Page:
What's more, we've all been paying for it.
She is suspected of running a sophisticated scam,
using dual identities to flout the immigration laws
and cheat the benefit system out of over £70,000.
I've come to Croydon to find out more
about this dodgy-sounding claimant.
This is one of London's biggest and most diverse boroughs.
The government's asylum screening unit is based here.
For many migrants, it's the first place they come, and they make it their home.
David Hogan is in charge of stopping benefit fraud for the council.
-Morning, David. Nice to meet you.
-Croydon, it's a big town, isn't it?
-It's a very big town.
You're talking about roughly 350,000 households here in Croydon.
-It's a huge melting pot here.
-It's a big, diverse mix. Yes.
-How many people claiming benefits and how much money are we talking?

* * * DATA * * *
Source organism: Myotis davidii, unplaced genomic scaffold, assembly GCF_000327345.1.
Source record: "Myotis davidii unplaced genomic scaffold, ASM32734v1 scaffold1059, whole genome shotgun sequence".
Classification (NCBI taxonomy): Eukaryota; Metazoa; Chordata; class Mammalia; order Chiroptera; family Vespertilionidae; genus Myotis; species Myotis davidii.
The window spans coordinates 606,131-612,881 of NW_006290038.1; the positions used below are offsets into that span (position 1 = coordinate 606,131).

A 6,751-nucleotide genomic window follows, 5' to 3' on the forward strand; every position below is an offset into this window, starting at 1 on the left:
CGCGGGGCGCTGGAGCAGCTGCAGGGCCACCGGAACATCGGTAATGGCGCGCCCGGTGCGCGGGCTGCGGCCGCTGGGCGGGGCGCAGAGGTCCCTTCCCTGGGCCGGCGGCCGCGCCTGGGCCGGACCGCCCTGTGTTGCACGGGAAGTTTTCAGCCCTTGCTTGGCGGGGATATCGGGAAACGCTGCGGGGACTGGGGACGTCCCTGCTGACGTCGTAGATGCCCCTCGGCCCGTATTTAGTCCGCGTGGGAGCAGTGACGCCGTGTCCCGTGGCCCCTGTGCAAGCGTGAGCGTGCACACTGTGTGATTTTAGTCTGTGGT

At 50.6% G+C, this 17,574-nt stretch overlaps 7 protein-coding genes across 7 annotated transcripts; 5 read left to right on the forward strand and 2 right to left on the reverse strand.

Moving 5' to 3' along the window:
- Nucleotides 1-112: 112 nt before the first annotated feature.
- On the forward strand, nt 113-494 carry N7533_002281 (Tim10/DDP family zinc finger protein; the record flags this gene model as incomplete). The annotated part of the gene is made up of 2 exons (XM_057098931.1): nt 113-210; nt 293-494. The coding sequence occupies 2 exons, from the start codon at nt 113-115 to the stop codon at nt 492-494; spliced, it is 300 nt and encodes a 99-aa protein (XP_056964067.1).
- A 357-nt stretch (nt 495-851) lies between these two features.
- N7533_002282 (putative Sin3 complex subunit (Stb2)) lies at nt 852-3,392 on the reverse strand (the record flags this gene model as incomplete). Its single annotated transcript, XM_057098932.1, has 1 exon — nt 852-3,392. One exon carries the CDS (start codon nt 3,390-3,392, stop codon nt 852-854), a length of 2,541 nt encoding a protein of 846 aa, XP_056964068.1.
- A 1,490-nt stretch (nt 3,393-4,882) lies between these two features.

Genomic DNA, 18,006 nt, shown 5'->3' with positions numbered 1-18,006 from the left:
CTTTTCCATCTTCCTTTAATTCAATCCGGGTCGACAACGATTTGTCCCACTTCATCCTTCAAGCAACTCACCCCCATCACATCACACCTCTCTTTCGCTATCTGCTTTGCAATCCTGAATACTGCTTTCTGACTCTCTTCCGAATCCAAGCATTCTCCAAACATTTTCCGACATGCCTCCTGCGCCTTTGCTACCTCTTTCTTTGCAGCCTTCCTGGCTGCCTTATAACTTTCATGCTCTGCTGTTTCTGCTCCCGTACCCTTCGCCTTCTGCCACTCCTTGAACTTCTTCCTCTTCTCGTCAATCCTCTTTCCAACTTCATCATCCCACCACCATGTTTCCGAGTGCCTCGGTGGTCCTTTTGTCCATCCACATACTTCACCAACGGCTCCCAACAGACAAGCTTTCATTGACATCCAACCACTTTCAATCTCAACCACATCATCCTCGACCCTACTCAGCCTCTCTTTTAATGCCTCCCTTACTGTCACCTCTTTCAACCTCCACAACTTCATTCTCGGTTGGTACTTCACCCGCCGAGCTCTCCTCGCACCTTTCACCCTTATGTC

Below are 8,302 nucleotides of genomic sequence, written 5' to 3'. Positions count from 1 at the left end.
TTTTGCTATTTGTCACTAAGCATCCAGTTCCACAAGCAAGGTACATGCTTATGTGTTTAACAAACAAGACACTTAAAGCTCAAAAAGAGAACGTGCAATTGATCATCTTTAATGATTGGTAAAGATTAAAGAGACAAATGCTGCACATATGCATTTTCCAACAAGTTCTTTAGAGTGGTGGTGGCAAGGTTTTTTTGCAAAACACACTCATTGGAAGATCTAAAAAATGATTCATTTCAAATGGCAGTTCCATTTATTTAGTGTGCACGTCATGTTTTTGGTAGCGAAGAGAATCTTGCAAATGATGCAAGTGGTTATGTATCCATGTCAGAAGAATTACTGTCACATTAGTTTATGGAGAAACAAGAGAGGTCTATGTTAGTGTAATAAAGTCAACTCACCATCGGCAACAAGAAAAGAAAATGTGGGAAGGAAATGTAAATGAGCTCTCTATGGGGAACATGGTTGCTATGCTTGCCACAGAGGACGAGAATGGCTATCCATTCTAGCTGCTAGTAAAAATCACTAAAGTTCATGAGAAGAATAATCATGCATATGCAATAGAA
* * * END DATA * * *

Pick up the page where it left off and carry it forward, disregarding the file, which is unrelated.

-Well, we've 38,000 people in Croydon
that are claiming benefit of one type or another.
Um...the spend on that is just under £100 million.
-Woah, think about it weekly - that's nearly two million quid a week.
-It is. It's a huge sum.
-How much of a drain is that on the council? That's a lot of money.
-It is a lot of money,
and the council are responsible for ensuring that all of those payments are made correctly.
But, as we know, they're not always made correctly
because there are people out there who are looking to take extra money, or money they're not entitled to.
And David and the fraud team suspect that Queen Hanson is just one of those fraudsters.
In 2003, they received what looked like
a legitimate claim for housing benefit and tax credits.
In the case of Queen Hanson, she presented herself to the council as a single mum of two children,
working in a local supermarket.
She told us that she was a UK citizen and that